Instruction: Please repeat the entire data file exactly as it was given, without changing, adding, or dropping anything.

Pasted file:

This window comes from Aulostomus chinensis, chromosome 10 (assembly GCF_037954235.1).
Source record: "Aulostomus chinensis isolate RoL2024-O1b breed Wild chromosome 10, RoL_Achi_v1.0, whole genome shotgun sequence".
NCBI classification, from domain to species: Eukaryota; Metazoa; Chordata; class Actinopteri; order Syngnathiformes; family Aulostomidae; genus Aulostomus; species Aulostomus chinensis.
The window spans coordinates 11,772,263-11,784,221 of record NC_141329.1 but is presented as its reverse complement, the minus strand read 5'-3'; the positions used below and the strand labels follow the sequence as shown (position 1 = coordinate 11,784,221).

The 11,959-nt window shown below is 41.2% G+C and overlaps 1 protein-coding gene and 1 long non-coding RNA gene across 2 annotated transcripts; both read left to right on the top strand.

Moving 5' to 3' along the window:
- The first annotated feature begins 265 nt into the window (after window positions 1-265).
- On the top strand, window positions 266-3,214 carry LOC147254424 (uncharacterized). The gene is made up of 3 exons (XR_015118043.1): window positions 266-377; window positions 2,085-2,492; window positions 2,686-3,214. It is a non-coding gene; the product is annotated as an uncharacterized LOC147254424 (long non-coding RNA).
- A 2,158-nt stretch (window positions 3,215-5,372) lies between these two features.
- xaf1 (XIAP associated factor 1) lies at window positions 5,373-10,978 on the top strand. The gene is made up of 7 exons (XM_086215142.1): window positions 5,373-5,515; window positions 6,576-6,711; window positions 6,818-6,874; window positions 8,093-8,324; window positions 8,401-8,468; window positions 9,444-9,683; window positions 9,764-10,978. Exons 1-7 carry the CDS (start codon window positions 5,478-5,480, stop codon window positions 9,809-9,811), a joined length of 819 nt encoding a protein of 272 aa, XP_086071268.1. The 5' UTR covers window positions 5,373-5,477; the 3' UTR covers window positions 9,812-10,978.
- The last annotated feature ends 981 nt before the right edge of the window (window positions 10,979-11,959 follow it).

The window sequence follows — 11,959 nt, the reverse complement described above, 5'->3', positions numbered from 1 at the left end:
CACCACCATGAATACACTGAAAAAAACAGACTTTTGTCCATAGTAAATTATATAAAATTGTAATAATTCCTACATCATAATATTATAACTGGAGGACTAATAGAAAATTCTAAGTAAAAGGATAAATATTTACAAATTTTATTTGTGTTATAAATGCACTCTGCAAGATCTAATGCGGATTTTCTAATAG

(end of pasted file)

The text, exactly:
This window comes from Aulostomus chinensis, chromosome 10 (assembly GCF_037954235.1).
Source record: "Aulostomus chinensis isolate RoL2024-O1b breed Wild chromosome 10, RoL_Achi_v1.0, whole genome shotgun sequence".
NCBI classification, from domain to species: Eukaryota; Metazoa; Chordata; class Actinopteri; order Syngnathiformes; family Aulostomidae; genus Aulostomus; species Aulostomus chinensis.
The window spans coordinates 11,772,263-11,784,221 of record NC_141329.1 but is presented as its reverse complement, the minus strand read 5'-3'; the positions used below and the strand labels follow the sequence as shown (position 1 = coordinate 11,784,221).

The 11,959-nt window shown below is 41.2% G+C and overlaps 1 protein-coding gene and 1 long non-coding RNA gene across 2 annotated transcripts; both read left to right on the top strand.

Moving 5' to 3' along the window:
- The first annotated feature begins 265 nt into the window (after window positions 1-265).
- On the top strand, window positions 266-3,214 carry LOC147254424 (uncharacterized). The gene is made up of 3 exons (XR_015118043.1): window positions 266-377; window positions 2,085-2,492; window positions 2,686-3,214. It is a non-coding gene; the product is annotated as an uncharacterized LOC147254424 (long non-coding RNA).
- A 2,158-nt stretch (window positions 3,215-5,372) lies between these two features.
- xaf1 (XIAP associated factor 1) lies at window positions 5,373-10,978 on the top strand. The gene is made up of 7 exons (XM_086215142.1): window positions 5,373-5,515; window positions 6,576-6,711; window positions 6,818-6,874; window positions 8,093-8,324; window positions 8,401-8,468; window positions 9,444-9,683; window positions 9,764-10,978. Exons 1-7 carry the CDS (start codon window positions 5,478-5,480, stop codon window positions 9,809-9,811), a joined length of 819 nt encoding a protein of 272 aa, XP_086071268.1. The 5' UTR covers window positions 5,373-5,477; the 3' UTR covers window positions 9,812-10,978.
- The last annotated feature ends 981 nt before the right edge of the window (window positions 10,979-11,959 follow it).

The window sequence follows — 11,959 nt, the reverse complement described above, 5'->3', positions numbered from 1 at the left end:
CACCACCATGAATACACTGAAAAAAACAGACTTTTGTCCATAGTAAATTATATAAAATTGTAATAATTCCTACATCATAATATTATAACTGGAGGACTAATAGAAAATTCTAAGTAAAAGGATAAATATTTACAAATTTTATTTGTGTTATAAATGCACTCTGCAAGATCTAATGCGGATTTTCTAATAG